Discuss how your manager would like to communicate your departure to the rest of the company. Follow the in-person conversation with a written resignation.

Be Honest with your boss

The “stars of organizations go that extra mile to help craft a transition plan,” says Patricia Hunt Sinacole, chief executive of First Beacon Group, a human resources services firm in Hopkinton, and a regular contributor to the Globe.

Kathy Robinson of the ­career coaching firm TurningPoint advises, “Take a moment and document all your major projects and contributions of the past five years, and leave a copy with your boss” — just in case you need to use him or her as a reference in the future.

Be aware that once you resign, “it’s kind of out of your hands what happens,” Atkins says. “You may get paid for two weeks and asked not to keep coming in. You may not get a goodbye party.”

What not to do: Don’t update your LinkedIn profile or blast an e-mail to colleagues about your departure before you have spoken with your manager, says Lampert at Gemvara.

“A friend’s daughter posted on Facebook about her exciting new job before she resigned,” Lampert says. “It was not a good way for her manager to find out.”

Your last days at the company are “not the time to throw darts or drop bombs,” says Varelas, who is a contributor to the Globe. “If your manager wants to do an exit interview with you, focus on making constructive comments as opposed to getting stuff off your chest.”

“Taking vacation or time off during your notice period isn’t a good idea,” says Elizabeth Famiglietti, senior vice president of human resources at PAN Communications, a Boston public relations firm.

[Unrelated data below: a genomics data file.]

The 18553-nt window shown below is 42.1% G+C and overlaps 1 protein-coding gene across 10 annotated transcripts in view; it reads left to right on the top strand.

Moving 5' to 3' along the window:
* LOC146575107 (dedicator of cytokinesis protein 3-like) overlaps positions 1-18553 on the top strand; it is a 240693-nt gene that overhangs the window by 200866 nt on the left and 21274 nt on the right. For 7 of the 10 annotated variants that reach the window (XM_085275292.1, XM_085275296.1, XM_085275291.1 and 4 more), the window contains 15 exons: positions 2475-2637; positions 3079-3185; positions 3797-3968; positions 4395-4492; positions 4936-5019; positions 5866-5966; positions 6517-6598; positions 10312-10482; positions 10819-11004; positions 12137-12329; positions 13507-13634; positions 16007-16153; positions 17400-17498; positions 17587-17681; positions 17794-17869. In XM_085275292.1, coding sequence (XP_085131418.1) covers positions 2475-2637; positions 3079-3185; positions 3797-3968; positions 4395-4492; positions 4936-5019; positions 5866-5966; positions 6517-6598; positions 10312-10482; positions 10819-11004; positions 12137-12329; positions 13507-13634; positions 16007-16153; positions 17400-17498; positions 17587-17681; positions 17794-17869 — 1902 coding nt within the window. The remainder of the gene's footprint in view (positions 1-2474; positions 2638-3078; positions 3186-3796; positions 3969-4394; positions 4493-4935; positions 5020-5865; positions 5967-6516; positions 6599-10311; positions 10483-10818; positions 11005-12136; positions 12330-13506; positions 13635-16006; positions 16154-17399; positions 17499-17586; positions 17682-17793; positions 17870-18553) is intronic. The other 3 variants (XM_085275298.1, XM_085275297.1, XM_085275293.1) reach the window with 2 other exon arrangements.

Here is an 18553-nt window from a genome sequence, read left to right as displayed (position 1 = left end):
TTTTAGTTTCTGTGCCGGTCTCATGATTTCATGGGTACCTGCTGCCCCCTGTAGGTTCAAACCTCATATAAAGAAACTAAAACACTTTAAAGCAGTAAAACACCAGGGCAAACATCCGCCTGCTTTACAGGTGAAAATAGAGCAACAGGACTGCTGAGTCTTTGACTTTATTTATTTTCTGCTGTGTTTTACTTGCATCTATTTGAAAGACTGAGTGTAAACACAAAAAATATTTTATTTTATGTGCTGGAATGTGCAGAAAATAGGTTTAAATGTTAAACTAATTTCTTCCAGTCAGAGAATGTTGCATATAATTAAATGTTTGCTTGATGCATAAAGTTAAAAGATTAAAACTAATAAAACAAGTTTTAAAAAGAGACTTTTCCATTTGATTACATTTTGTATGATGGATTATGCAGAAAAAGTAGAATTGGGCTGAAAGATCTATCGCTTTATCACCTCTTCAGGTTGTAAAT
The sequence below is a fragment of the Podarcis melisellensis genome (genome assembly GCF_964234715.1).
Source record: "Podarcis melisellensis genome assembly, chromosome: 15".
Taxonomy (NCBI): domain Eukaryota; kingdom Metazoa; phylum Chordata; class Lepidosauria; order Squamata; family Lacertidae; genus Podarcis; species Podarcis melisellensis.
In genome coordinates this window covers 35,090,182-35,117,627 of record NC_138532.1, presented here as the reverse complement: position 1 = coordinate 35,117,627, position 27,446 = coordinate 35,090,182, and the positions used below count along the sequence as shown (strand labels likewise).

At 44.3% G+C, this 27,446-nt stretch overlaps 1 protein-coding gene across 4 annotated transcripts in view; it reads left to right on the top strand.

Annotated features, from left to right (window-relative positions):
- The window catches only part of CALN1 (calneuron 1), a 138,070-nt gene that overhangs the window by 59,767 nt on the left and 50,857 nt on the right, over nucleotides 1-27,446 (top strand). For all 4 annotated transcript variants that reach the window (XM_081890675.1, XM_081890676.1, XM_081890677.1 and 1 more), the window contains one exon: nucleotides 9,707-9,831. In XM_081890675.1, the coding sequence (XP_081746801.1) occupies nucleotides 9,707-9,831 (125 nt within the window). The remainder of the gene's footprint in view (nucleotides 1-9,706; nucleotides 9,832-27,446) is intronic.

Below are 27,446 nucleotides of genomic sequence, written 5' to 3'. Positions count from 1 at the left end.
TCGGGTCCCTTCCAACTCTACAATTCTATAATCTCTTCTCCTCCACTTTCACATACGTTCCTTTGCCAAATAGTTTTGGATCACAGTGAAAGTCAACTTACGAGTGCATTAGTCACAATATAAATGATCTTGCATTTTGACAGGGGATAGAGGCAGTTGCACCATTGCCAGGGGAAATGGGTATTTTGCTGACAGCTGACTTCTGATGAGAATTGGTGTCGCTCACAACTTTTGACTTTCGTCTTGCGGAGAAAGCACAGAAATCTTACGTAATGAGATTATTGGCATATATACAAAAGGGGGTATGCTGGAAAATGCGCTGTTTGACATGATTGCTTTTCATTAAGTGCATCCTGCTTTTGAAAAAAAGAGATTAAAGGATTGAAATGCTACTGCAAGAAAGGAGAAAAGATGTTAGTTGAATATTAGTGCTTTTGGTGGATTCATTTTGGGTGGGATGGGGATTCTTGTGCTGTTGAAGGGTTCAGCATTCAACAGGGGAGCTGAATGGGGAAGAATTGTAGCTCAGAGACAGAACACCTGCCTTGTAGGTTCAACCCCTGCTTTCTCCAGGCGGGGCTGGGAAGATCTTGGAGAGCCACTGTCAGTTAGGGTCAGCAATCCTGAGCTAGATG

Don’t lie. “We had someone leave us by telling us she was taking care of a family emergency,” says Chang, who started the local Flour Bakery + Cafe chain. “We needed to get in touch with her because she was the only person who had information on a catering order.” ­After calling her emergency contact number, Chang discovered that she’d made up the whole situation.

“Obviously, maliciously deleting files is not a good idea, but I’ve seen people do it on their way out,” says Atkins at Interaction Associates.

Acting professionally on your way out the door isn’t just a way to ensure that you can ask your old employer for a reference at some later date, say Atkins and others. They could wind up being a prospective customer or business partner in the future. Or you might want to go back and work with them again.

“I’ve rehired several people who left on good terms,” says Atkins. “Maintaining your reputation is the key.”

Some more tips

Not every employee leaves on good enough terms to get a good recommendation from a former employer. But here’s some advice from Boston-area HR executives about how you can avoid burning bridges:

- Tell your manager behind closed doors that you’re leaving (not with a mass e-mail to the company).

- Give as much notice as you possibly can.

- Offer to work out a transition plan so you can wrap up projects or hand them off to other employees.

- Discuss with your manager how your departure will be communicated to others.

- Resist the urgetolist all of your gripes.

- But if your manager asks for feedback, offer it when you’re not feeling emotional about your decision. Share your new contact info.

Scott Kirsner can be reached at Follow him on Twitter @ScottKirsner.